Time to wake the slumbering Iraqi giant

Time to wake the slumbering Iraqi giant

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A demonstrator waves the Iraqi flag during anti-government protests in Baghdad. (Reuters)

The people of Iraq and Iran share a millennia-long history brimming with differences and conflicts dating back to the Ottoman and Safavid eras. Each considers the other a foe or even an arch-foe. Such historically fraught relations cannot be overcome in a few years, even if this conflict is temporarily suspended due to rapid developments in other areas. These deep-rooted, centuries-old resentments and enmities embedded in both parties’ subconscious will not magically disappear. They are always likely to resurface at some stage, however far they progress in their relations.

In modern history, since the end of the catastrophic 1980 to 1988 Iran-Iraq War, Iran has seized every opportunity to undermine Iraq and has attempted to occupy and subsume it. Up to 2003, Iran failed to achieve its objectives for many reasons, but the poor planning for the period after the US invasion and toppling of Saddam Hussein’s regime left a chaotic vacuum that Tehran quickly exploited at every level. It monopolized many levers and institutions of the Iraqi state, particularly during the tenure of former Prime Minister Nouri Al-Maliki.

The Iranian regime was convinced that Iraqis had a characteristic inclination toward Arab nationalism; obviously a problem for any efforts to subjugate the country under Iranian control. One of Tehran’s first moves, therefore, was to target this tendency in Iraqi society, firstly by working to sever the bonds of communication and cohesion between Iraq and its brotherly Arab countries. This was achieved primarily through defaming the image of Arabs and playing on the perceived sectarian differences between primarily Shiite Iraqis and the predominantly Sunni populations of most Arab nations, with Tehran creating and/or exploiting terrorist groups to foment tensions to help with this sectarian strategy.

Iran’s regime also supported and empowered some Iraqis who had once fought in the ranks of the Islamic Revolutionary Guard Corps against their homeland. It assigned them to carry out sectarian killings, promote a sectarian agenda, and encourage hostility and distrust against other Arab countries, especially Saudi Arabia.

While it is true that some Arab countries had perhaps committed grave strategic blunders as a result of not resuming ties with Iraq after 2003, leaving the Iraqi arena open for Iran to embed itself, it must be noted that these countries had their own justifications and calculations for doing so. It should also be noted that, prior to the 2003 invasion, the US administration failed to heed the warnings and strong recommendations of Gulf States, particularly Saudi Arabia, against invading Iraq and toppling Saddam. Given the historic, warm ties between them, it should be stressed that this short lapse represents only a brief period in the long-standing relations between Iraq and its brotherly neighboring Arab countries.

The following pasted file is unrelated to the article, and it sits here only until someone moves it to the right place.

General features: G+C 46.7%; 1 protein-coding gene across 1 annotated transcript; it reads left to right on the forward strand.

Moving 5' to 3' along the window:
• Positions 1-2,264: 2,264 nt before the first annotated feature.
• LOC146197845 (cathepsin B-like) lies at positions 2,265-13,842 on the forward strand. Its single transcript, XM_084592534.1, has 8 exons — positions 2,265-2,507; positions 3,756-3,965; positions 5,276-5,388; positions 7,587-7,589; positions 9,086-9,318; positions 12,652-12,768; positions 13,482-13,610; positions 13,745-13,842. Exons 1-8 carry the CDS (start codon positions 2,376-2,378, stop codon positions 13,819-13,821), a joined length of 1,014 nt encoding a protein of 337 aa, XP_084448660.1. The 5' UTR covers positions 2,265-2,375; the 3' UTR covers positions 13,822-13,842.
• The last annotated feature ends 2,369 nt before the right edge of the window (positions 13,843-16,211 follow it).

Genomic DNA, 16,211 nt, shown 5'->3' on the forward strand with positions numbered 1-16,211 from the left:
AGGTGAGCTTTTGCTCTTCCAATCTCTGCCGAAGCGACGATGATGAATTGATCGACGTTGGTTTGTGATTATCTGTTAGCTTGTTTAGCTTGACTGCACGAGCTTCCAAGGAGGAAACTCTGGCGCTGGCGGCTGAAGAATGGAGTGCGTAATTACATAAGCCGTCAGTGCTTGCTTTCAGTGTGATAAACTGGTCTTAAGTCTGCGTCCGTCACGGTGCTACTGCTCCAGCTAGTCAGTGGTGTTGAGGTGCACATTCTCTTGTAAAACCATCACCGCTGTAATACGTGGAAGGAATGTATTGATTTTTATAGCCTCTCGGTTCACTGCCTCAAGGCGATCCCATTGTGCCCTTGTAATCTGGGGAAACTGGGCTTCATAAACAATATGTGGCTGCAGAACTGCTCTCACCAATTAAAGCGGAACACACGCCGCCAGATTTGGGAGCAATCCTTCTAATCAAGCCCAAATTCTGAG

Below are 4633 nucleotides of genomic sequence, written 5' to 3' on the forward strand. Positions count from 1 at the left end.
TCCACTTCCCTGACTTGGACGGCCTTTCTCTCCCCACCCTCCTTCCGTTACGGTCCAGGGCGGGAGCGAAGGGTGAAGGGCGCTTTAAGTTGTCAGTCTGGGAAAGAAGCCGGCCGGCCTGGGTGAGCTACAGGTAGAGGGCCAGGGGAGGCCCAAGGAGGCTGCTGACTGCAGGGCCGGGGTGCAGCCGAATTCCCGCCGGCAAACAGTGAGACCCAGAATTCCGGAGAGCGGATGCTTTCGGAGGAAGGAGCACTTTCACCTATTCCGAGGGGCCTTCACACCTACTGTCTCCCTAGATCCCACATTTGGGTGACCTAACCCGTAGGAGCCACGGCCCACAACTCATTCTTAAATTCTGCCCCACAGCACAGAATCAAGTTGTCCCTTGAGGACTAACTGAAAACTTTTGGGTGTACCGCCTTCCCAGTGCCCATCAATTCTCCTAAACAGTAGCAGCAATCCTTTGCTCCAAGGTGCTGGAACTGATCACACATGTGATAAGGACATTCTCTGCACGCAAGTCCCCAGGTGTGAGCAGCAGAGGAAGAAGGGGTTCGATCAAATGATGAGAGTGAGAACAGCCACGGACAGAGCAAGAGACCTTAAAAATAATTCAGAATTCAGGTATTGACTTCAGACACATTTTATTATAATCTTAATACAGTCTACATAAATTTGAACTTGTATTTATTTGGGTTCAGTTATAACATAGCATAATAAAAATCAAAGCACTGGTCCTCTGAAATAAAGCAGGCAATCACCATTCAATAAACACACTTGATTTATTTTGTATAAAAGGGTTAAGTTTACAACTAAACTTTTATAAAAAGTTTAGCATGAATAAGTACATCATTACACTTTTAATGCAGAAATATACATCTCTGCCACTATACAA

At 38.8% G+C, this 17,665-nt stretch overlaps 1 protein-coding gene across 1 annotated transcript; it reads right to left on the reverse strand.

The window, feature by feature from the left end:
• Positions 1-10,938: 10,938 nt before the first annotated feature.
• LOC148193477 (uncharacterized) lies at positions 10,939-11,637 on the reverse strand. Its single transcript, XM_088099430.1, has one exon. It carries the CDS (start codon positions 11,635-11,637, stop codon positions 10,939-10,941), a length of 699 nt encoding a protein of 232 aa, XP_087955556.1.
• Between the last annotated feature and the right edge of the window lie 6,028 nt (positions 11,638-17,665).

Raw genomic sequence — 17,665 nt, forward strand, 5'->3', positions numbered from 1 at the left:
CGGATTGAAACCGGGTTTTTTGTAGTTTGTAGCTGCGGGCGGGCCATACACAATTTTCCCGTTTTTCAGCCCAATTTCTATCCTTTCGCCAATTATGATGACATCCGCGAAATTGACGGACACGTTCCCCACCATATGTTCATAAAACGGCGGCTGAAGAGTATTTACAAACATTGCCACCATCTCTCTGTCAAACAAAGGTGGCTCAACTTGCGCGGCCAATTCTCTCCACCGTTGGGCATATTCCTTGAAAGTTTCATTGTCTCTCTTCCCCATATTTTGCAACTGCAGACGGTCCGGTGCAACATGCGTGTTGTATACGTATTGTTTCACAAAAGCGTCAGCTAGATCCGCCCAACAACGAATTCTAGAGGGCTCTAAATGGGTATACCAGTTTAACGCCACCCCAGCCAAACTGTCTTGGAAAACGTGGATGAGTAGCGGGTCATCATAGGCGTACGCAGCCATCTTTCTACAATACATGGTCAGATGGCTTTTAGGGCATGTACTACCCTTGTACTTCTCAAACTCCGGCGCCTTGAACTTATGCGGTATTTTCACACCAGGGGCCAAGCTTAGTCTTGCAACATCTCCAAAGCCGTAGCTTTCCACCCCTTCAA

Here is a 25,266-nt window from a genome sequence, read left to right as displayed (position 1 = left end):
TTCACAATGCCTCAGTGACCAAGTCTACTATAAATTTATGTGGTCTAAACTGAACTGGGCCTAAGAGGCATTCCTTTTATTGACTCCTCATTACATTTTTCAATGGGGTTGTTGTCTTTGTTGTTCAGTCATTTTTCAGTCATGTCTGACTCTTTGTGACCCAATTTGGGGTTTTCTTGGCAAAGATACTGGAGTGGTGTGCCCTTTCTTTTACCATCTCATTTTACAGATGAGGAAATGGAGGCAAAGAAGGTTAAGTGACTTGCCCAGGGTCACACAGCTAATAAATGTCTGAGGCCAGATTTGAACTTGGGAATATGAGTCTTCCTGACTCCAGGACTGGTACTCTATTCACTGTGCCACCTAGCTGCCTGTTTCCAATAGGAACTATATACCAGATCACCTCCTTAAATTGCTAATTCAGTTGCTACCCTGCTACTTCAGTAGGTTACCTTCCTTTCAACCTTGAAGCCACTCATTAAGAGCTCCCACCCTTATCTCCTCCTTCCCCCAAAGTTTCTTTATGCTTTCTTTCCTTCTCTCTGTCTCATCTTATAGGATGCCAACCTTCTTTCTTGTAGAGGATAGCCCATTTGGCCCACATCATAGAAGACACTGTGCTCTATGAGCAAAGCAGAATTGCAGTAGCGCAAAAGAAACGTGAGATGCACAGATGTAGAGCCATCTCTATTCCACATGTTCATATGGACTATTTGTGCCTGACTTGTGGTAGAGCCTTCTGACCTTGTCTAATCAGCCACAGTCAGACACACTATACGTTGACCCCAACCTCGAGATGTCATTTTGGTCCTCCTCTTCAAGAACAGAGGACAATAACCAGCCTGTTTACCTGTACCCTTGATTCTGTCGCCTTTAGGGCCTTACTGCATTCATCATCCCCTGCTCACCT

Tehran has exploited Iraq on the political, economic and ideological levels in recent years, turning the country into a major market for Iranian products of extremely low quality. This is part of the regime’s efforts to create a monopoly, under which Iraqis would be left with no choice but to buy Iranian items, rather than having a wide selection of goods that would leave Iran’s at the bottom of the list.

In addition, Iran has worked tirelessly in the media and other spheres to indoctrinate the Iraqi people with negative and distorted images of other Arab states. At the same time, Tehran did not conceal its expansionist objectives toward its Arab neighbors. Some Iranian officials revealed Tehran’s aims candidly, with Ali Younesi, an adviser to President Hassan Rouhani, stating in 2015 that Iran was transforming the region into its empire, with Baghdad as its capital. Younesi added that citizens of countries neighboring Iran are also Iranian “because their countries were separated from the empire east and west.”

Iran has worked tirelessly to indoctrinate the Iraqi people with negative and distorted images of other Arab states.

Dr. Mohammed Al-Sulami

Photos taken by the deceased terror architect Qassem Soleimani in Iraqi cities, such as Tikrit, and posted on social media underlined the message of domination that the Iranian regime wanted to convey to the Iraqi people. With Soleimani gone, it is time for Iraq to re-establish the prestige and leading position it deserves, as well as to reclaim its political independence, giving priority to Iraq’s interests and its people, while putting the interests of other parties on the back burner.

I want to whisper in the ear of every patriotic Iraqi national: Look for Iraq’s future within yourself and contribute to creating it and to restoring your country to the prominent position it deserves. Pay attention only to your homeland. Heed the warnings and lessons of the past in order to understand the present and foresee the future. You will find us as your right hand, which embraces you, reiterating optimism about the positive future dreamt of by all Iraqis and all those who love Iraq’s dream. Now is the time for the slumbering Iraqi giant to wake and rise once again, to throw off the burdens of the past 15 years and return to the Arab sphere, and — more importantly — to the position you deserve.

  • Dr. Mohammed Al-Sulami is Head of the International Institute for Iranian Studies (Rasanah). Twitter: @mohalsulami


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